History…. Don’t get me started. Most of the history books now in use in the U.S. are based on the work of not-so-crypto communist Howard Zinn. I leave it to you to guess how favorable to the U.S. those books are.

It seemed every time we turned around there was another thing I needed to teach them and correct.

I don’t think the school-fail is deliberate. No, I know, you’d think so, because it creates stupid and docile subjects. But you have to think of how the left sees itself, not of how we see it. They think they’re smart and on the side of science.

BUT after decades of education colleges admitting people whose low GPAs shut them out of everything else, and of education being the playground of ideological monsters like Bill Ayers, the result is teachers who can’t teach even while doing their best, and who have no clue what the truth – as opposed to their indoctrination agenda – is.

And that’s why public schools are unimaginably bad. And I mean that literally. Those of us in our forties and fifties cannot imagine how badly our kids are being taught. Not unless we go and see. So go and see, and access the damage.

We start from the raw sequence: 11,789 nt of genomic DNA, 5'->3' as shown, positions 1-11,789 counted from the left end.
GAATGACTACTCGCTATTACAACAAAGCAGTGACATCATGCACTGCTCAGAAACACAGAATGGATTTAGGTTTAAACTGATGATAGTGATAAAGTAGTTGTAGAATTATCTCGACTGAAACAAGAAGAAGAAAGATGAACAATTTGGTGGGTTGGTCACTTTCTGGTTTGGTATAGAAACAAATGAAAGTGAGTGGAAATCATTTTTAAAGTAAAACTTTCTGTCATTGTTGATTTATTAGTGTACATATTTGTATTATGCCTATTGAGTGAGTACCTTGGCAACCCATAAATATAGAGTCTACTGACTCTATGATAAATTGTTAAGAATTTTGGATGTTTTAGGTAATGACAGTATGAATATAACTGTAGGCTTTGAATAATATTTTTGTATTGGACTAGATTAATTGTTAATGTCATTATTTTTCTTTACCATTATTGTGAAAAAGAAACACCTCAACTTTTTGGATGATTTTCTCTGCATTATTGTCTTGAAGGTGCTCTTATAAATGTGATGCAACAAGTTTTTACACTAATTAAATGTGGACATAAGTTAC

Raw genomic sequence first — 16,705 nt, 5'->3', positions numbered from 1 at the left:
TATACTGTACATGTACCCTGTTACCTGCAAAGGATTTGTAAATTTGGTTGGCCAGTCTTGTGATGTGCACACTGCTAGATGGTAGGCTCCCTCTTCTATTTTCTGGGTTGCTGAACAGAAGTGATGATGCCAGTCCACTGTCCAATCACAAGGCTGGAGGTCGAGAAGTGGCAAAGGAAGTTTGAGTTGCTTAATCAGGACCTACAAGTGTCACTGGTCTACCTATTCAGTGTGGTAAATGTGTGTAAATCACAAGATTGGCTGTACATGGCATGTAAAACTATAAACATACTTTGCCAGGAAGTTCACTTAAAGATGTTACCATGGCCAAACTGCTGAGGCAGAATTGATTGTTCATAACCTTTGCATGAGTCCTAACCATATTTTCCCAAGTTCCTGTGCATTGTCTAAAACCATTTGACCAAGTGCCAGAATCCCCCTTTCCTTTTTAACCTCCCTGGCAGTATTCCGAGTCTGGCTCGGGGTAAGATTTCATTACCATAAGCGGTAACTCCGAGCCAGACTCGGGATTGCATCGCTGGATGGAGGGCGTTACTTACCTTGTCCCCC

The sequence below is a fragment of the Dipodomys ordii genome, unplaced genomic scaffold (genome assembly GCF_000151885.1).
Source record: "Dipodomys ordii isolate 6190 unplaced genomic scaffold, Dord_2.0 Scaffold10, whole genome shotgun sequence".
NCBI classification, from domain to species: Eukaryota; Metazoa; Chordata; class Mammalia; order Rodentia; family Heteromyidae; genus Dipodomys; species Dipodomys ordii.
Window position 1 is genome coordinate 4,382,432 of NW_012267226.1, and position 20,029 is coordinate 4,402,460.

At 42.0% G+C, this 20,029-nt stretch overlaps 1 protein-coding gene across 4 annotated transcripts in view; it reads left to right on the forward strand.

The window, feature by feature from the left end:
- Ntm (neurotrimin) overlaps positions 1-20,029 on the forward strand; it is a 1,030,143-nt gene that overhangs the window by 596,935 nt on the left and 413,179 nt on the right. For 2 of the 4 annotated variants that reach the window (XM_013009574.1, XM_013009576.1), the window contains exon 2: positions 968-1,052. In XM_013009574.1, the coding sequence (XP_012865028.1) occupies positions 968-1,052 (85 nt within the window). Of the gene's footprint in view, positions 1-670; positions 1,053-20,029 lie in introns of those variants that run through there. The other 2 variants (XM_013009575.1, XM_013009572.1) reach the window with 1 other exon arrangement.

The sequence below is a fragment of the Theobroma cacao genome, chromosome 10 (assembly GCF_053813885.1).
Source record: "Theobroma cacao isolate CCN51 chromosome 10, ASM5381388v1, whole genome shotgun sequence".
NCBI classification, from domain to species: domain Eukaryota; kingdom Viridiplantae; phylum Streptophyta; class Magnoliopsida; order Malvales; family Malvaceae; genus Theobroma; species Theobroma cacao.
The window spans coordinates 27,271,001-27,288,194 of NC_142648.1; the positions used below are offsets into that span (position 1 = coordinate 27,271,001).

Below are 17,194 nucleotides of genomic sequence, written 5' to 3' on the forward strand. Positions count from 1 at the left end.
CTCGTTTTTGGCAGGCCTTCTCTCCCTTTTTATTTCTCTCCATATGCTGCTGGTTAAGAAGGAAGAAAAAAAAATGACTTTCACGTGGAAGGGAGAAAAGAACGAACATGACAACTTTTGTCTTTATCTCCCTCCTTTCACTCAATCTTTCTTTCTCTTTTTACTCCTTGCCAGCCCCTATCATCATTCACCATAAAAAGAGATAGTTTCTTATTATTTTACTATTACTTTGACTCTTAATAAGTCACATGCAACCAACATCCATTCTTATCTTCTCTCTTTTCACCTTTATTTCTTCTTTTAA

What I can guarantee is that if you do nothing, your children will be like a lot of college students whose parents ask me to help them: unable to express themselves in writing, unable to see beyond the indoctrination they were taught, unable to think for themselves.

If you don’t want that, it’s time to roll up your sleeves and get to work.

Part 2: Teach Your Children Well

The obvious solution is to teach your children yourself.

By the time younger son went to school, despite all the failings of the older child’s schooling, we were afraid to homeschool.


Because as in everything else that parents used to do at home and for which now people need a degree, there was a forest of regulations and “must learns” that made me terrified that my kids would come to the age of entering college and be told that they couldn’t enter because they hadn’t learned to warble their knabble back in fourth grade.

Sure, most of the “required” stuff was ridiculous button counting. Which is why I was afraid I couldn’t do it/would forget to do it.